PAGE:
MIT's Center for Collective IntelligenceYou can get a good introduction to the work being done at MIT's Center for Collective Intelligence (CCI) from a short article by Anne Trafton posted at MIT news on January 13.
For CCI's purposes, collective intelligence is defined as "the harnessing of human kinowledge and intelligence that allows groups of people to act together in ways that seem to be intelligent." Computer and Web technology are key enablers.
The basic research question CCI investigates is:
How can people and computers be connected so that collectively they act more intelligently than any individuals, groups, or computers have ever done before?I was particularly intrigued by the collaborative deliberation tool CCI has developed as part of its Climate Collaboratorium project. The goal of the project is to address the complex issue of global climate change
through the creation of a new class of web-mediated discussion and decision making forum, called the "Collaboratorium". This system, currently under development, will use an innovative combination of internet-mediated interaction, collectively generated idea repositories, computer simulation, and explicit representation of argumentation to help large, diverse, and geographically-dispersed groups systematically explore, evaluate, and come to decisions concerning systemic challenges.As Mark Klein, Principal Research Scientist at CCI, notes, "it's essentially impossible for any one person or small group to be cognizant of all of the issues, ideas and tradeoffs" that must be taken into consideration in analyzing a complex problem like climate change.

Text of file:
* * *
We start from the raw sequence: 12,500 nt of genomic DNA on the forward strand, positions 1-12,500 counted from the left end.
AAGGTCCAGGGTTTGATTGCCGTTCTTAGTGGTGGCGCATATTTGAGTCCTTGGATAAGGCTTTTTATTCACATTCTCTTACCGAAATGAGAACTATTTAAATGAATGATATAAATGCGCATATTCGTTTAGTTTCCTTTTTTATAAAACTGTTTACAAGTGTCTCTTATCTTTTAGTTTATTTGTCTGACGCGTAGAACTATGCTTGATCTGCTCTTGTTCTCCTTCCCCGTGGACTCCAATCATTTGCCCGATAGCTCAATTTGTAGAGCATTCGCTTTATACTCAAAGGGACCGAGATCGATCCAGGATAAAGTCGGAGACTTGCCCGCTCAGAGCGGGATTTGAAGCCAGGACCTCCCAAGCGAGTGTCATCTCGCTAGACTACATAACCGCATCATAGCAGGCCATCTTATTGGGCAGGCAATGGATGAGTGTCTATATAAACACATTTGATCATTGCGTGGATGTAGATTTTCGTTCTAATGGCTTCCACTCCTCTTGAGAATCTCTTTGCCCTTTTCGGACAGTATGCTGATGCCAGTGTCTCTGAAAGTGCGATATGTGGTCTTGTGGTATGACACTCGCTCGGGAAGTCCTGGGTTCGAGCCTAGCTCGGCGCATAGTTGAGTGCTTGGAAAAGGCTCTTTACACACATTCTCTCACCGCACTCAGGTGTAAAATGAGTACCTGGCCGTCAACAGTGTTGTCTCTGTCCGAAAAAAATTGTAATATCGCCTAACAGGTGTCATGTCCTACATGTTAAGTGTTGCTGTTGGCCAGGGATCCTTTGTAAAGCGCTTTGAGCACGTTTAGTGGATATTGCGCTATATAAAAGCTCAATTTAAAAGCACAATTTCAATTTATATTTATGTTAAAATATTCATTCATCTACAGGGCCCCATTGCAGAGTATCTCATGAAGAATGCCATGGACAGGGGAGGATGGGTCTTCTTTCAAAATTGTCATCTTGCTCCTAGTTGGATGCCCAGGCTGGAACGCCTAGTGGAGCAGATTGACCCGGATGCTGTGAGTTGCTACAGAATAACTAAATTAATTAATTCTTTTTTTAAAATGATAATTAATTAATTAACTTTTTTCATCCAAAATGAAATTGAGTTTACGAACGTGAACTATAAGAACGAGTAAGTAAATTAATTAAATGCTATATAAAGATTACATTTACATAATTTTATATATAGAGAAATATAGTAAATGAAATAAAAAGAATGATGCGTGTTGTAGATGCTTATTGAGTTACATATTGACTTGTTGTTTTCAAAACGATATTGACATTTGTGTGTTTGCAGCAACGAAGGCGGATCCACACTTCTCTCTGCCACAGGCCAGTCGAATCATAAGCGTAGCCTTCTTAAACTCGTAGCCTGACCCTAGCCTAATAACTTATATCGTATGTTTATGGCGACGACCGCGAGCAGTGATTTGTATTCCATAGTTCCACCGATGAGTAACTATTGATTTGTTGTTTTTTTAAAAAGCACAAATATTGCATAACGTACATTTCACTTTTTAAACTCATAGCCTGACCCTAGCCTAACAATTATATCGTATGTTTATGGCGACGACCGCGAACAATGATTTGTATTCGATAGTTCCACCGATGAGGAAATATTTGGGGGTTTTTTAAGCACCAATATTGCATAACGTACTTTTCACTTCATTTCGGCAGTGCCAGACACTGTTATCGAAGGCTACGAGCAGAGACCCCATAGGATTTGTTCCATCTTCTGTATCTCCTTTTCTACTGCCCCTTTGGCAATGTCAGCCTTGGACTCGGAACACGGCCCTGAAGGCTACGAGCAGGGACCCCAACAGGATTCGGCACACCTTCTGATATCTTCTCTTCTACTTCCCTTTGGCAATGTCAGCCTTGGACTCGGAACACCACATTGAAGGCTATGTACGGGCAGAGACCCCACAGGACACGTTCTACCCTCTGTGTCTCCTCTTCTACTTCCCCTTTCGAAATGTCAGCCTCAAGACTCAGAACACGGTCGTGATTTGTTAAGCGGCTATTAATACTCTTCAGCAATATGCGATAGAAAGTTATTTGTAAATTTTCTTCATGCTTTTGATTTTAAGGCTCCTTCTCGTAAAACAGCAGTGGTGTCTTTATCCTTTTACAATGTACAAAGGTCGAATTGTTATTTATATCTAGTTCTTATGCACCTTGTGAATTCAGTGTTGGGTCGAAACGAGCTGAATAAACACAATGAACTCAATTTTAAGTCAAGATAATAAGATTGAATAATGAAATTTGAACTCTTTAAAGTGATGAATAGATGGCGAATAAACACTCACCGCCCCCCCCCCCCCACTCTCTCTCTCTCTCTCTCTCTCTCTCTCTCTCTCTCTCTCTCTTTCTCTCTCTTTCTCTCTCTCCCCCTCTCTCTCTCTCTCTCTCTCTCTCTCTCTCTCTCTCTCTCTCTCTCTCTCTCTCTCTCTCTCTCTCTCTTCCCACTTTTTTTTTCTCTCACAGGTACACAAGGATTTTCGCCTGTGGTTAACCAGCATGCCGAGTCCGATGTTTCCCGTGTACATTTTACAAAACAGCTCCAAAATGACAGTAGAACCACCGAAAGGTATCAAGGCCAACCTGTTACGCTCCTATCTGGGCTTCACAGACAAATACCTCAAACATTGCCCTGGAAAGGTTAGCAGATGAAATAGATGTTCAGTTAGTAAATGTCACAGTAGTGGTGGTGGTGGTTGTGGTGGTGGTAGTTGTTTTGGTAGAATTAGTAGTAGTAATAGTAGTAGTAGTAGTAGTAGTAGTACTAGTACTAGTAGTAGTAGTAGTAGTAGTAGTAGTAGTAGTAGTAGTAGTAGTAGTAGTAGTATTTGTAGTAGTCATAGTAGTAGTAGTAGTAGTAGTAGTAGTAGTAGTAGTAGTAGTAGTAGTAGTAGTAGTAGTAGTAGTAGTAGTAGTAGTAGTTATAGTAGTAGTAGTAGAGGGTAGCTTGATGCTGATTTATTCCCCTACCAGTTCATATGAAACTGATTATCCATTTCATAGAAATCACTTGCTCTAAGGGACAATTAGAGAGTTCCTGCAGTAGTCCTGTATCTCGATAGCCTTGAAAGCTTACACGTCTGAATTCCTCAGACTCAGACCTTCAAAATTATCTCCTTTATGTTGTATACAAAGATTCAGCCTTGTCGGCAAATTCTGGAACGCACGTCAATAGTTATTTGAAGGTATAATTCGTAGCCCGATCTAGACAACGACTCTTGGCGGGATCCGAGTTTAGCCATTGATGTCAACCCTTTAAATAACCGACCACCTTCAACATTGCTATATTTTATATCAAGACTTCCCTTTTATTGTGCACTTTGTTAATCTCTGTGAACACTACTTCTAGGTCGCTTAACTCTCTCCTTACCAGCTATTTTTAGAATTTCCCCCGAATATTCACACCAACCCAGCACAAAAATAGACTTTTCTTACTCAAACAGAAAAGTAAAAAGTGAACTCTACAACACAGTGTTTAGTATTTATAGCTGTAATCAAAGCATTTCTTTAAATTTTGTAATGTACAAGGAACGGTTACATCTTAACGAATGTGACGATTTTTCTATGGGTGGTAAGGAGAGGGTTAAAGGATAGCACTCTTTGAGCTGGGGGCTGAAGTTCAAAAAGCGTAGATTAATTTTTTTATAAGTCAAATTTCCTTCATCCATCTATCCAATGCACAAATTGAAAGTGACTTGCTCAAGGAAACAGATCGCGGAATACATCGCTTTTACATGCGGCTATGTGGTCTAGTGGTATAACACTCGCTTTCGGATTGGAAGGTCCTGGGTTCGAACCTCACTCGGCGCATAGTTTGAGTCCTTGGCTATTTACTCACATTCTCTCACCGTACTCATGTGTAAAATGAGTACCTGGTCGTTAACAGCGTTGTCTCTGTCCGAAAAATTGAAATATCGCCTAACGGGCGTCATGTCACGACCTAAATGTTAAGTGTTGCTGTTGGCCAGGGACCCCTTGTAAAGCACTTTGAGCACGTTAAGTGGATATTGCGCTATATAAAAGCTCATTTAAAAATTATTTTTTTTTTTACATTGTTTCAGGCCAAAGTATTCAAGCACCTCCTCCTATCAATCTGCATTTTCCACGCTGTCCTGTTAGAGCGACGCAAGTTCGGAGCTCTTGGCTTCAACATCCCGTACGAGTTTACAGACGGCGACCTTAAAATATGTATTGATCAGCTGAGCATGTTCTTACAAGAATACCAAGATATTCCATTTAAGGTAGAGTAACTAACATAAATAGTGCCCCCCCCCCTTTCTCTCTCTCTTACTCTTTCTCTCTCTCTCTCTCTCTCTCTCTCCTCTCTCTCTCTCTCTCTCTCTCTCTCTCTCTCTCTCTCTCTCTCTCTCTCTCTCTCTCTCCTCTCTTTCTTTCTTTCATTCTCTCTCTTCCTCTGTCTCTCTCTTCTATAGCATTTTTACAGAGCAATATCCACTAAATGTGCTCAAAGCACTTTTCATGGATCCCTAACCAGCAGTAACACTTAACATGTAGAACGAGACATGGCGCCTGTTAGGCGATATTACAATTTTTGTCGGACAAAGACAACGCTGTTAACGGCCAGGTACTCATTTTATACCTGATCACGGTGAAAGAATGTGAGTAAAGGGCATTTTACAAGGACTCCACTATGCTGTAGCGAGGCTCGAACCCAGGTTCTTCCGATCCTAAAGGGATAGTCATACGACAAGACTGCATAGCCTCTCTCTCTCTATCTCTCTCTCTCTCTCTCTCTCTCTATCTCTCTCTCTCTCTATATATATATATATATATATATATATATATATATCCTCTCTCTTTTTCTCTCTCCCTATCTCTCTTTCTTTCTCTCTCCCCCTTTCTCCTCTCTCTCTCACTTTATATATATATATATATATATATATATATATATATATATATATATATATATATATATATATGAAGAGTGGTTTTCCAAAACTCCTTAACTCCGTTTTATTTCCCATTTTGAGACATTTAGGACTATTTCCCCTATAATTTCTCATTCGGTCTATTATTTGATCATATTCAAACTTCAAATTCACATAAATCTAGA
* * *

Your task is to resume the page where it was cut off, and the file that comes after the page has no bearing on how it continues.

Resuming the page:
In the video below, Klein explains the web-based collaborative deliberation tool dubbed the Deliberatorium mentioned above.
For a brief tutorial on the deliberation map, which serves as the structural framework of CCI's collaborative deliberation tool, you can watch the 3:10 video below.
You can get a sense of the contrast between the CCI tool and a less effective web-based approach to collecting input from a community of users by reading Mark Klein's critique of the Open for Questions page of the change.gov website (which was created during the Obama-Biden transition and is no longer active).
A more detailed (three-page) explanation of the Climate Collaboratorium project is here (pdf, 2006).